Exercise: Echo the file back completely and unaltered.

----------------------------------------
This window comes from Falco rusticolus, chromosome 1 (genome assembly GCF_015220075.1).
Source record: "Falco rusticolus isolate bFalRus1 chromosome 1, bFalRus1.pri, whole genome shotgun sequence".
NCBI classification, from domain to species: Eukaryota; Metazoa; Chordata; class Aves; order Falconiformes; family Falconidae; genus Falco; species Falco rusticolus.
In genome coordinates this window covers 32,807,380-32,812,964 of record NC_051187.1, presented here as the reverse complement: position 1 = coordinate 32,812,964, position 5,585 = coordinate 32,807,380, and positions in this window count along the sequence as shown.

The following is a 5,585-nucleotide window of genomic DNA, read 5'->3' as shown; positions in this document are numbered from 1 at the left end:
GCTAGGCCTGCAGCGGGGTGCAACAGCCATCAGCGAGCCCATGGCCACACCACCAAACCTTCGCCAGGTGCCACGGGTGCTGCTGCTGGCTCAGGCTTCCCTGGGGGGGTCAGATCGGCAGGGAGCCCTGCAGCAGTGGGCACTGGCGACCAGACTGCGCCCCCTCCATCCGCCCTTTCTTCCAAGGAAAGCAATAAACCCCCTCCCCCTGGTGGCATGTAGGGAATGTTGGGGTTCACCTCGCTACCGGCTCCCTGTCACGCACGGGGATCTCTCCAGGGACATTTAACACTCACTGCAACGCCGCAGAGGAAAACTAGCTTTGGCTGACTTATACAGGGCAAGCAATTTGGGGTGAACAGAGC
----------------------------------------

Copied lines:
This window comes from Falco rusticolus, chromosome 1 (genome assembly GCF_015220075.1).
Source record: "Falco rusticolus isolate bFalRus1 chromosome 1, bFalRus1.pri, whole genome shotgun sequence".
NCBI classification, from domain to species: Eukaryota; Metazoa; Chordata; class Aves; order Falconiformes; family Falconidae; genus Falco; species Falco rusticolus.
In genome coordinates this window covers 32,807,380-32,812,964 of record NC_051187.1, presented here as the reverse complement: position 1 = coordinate 32,812,964, position 5,585 = coordinate 32,807,380, and positions in this window count along the sequence as shown.

The following is a 5,585-nucleotide window of genomic DNA, read 5'->3' as shown; positions in this document are numbered from 1 at the left end:
GCTAGGCCTGCAGCGGGGTGCAACAGCCATCAGCGAGCCCATGGCCACACCACCAAACCTTCGCCAGGTGCCACGGGTGCTGCTGCTGGCTCAGGCTTCCCTGGGGGGGTCAGATCGGCAGGGAGCCCTGCAGCAGTGGGCACTGGCGACCAGACTGCGCCCCCTCCATCCGCCCTTTCTTCCAAGGAAAGCAATAAACCCCCTCCCCCTGGTGGCATGTAGGGAATGTTGGGGTTCACCTCGCTACCGGCTCCCTGTCACGCACGGGGATCTCTCCAGGGACATTTAACACTCACTGCAACGCCGCAGAGGAAAACTAGCTTTGGCTGACTTATACAGGGCAAGCAATTTGGGGTGAACAGAGC